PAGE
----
World Heritage Shark Bay

The Shark Bay World Heritage Area encompasses some of Australia’s most impressive and significant natural treasures - so much so that is has been rated as one of the world’s most important natural sites.

Shark Bay World Heritage Area covers 2.2 million hectares on the coast of Western Australia. Its colourful and diverse landscapes are home for a profusion of animals and plants, including some found nowhere else on Earth. Vast seagrass meadows feed and shelter globally endangered species. Complex interactions between plants, the climate and the marine environment have allowed unusual 'living fossils' (called stromatolites) to thrive - much as they did at the dawn of time. Shark Bay's extraordinary natural riches are of outstanding global significance.

Shark Bay was inscribed on the World Heritage list in 1991 for its natural heritage values. To be inscribed, properties must be of outstanding universal value and meet at least one of ten selection criteria set by the United Nations Educational, Scientific and Cultural Organisation (UNESCO). Shark Bay satisfied all four of the natural criteria for World Heritage listing and is one of only a handful of places on Earth to do this.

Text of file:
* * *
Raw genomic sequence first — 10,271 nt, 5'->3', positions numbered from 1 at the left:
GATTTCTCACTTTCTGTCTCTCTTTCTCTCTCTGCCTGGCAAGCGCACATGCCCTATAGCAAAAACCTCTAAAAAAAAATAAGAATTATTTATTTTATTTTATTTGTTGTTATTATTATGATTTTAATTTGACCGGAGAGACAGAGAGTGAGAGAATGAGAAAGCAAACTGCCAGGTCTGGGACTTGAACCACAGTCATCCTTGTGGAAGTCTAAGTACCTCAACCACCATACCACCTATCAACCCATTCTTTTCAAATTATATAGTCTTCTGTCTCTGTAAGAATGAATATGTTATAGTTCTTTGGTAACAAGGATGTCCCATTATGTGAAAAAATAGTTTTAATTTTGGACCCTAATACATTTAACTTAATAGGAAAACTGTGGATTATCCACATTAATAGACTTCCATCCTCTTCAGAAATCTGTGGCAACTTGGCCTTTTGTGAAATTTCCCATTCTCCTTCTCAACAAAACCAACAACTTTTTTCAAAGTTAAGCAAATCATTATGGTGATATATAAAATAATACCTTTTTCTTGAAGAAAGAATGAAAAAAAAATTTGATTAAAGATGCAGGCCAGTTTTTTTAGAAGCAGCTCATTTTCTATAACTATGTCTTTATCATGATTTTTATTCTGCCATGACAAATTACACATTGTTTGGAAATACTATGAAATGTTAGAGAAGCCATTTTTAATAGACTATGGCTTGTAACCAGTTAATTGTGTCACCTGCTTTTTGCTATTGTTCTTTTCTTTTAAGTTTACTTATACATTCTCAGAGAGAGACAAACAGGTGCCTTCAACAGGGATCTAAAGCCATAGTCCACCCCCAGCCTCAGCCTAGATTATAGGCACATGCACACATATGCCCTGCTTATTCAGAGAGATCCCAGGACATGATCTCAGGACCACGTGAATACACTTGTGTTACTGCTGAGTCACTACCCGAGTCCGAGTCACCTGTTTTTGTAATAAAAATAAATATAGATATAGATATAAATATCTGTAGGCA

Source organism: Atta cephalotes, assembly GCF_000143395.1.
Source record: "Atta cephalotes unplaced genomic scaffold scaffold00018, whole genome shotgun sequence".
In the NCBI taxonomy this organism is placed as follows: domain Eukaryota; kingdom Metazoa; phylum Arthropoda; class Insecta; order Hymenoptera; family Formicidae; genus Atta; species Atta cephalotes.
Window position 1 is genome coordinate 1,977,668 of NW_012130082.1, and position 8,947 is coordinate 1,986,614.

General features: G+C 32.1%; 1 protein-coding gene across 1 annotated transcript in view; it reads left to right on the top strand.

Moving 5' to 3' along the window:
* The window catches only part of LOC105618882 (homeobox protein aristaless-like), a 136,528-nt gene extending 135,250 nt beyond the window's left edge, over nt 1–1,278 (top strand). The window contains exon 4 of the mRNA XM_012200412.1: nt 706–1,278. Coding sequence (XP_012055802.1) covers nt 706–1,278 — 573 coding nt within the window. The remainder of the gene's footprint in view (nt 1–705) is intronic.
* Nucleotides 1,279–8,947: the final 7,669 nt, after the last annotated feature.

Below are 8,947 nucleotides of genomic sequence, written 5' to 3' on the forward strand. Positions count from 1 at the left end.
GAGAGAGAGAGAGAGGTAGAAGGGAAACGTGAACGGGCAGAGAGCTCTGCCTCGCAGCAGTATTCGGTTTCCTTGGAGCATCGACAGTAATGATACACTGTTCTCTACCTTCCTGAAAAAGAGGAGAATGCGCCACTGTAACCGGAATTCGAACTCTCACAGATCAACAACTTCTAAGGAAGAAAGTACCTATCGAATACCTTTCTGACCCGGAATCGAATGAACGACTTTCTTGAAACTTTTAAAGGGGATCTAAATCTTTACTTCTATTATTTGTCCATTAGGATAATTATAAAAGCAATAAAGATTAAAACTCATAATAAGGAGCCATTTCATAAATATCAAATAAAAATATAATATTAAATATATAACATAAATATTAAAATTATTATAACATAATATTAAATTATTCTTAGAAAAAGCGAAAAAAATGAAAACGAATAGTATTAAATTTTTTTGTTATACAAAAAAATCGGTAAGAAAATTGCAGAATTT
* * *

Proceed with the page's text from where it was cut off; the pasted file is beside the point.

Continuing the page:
The meeting point of three climatic zones and two botanical provinces, Shark Bay is home to at least 100 species of reptile and amphibian, 240 bird species, 320 fish, 80 corals, 218 bivalves and 820 species of plant. At least 70 of these species are endemic – from emu-wrens to eucalypts, feather flowers to frogs. Found nowhere else in the world, these species secure Shark Bay's status as a place vital for the conservation of the Earth’s biological diversity.

The Shark Bay Prawn Fishery has acted in a sustainable manner since fishing in the area began. The measures undertaken by the Fishery have been commended by UNESCO as an outstanding example of a marine fishery acting to preserve the natural environment.

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